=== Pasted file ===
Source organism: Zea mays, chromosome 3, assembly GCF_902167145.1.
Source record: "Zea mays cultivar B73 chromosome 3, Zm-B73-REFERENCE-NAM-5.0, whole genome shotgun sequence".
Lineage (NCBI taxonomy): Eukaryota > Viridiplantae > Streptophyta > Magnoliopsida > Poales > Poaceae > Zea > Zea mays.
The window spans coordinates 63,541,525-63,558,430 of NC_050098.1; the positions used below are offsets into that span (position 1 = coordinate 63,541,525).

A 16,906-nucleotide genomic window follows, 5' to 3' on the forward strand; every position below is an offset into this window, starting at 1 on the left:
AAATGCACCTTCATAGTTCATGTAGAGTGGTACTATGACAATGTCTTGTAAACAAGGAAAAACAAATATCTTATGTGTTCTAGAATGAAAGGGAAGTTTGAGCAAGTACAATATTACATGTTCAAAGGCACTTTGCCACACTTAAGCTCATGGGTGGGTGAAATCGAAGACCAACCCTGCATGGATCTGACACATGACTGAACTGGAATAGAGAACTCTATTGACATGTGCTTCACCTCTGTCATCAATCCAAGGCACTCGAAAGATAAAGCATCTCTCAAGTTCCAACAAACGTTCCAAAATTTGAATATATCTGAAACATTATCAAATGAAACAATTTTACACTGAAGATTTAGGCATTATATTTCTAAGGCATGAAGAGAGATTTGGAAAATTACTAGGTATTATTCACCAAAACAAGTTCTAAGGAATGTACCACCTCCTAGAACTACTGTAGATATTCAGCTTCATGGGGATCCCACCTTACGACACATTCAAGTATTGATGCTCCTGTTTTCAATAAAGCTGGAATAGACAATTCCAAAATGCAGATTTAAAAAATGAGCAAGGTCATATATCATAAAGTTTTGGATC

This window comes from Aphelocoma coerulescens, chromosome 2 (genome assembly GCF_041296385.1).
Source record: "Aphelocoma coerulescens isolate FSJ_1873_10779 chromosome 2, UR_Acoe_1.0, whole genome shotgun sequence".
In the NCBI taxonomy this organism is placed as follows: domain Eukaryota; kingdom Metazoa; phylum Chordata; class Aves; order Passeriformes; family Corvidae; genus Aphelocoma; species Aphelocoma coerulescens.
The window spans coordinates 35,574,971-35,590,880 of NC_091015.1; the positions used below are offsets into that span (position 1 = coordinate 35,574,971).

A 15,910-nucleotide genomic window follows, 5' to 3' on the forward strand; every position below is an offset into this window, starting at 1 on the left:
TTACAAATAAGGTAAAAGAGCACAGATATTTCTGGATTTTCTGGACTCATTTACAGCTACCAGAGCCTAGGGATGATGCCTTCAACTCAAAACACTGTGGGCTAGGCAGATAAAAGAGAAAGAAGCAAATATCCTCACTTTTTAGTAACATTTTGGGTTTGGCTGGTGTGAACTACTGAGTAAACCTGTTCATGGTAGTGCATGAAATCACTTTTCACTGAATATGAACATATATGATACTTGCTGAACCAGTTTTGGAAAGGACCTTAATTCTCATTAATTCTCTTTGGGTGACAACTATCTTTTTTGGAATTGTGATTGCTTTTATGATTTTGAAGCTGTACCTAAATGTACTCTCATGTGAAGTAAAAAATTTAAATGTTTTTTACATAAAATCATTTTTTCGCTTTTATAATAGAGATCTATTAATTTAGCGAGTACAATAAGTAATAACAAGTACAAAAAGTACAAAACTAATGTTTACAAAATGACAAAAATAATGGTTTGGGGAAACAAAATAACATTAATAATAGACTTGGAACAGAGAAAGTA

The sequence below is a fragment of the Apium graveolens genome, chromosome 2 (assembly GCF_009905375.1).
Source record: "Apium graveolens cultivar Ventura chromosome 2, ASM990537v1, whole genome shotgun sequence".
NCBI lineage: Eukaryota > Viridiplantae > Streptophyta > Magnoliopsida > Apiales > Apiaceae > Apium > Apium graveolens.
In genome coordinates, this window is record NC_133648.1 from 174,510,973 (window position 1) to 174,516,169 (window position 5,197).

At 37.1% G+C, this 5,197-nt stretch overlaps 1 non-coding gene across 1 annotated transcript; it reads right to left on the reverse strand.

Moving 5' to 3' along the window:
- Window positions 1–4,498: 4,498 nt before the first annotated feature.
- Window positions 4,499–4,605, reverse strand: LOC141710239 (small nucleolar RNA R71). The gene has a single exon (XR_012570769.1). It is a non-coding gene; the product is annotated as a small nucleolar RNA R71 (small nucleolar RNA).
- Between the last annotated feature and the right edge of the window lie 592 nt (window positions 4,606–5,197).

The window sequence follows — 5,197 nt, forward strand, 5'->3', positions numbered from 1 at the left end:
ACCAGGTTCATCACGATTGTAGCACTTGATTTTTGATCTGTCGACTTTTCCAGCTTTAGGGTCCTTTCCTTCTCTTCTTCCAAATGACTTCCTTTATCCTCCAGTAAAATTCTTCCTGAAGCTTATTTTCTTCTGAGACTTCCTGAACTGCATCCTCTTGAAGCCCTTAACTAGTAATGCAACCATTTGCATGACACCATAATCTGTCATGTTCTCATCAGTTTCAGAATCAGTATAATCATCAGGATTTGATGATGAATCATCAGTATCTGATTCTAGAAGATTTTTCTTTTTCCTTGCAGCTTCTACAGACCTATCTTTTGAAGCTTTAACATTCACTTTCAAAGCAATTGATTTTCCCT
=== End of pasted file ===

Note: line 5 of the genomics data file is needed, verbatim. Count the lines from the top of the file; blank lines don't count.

A 16,906-nucleotide genomic window follows, 5' to 3' on the forward strand; every position below is an offset into this window, starting at 1 on the left: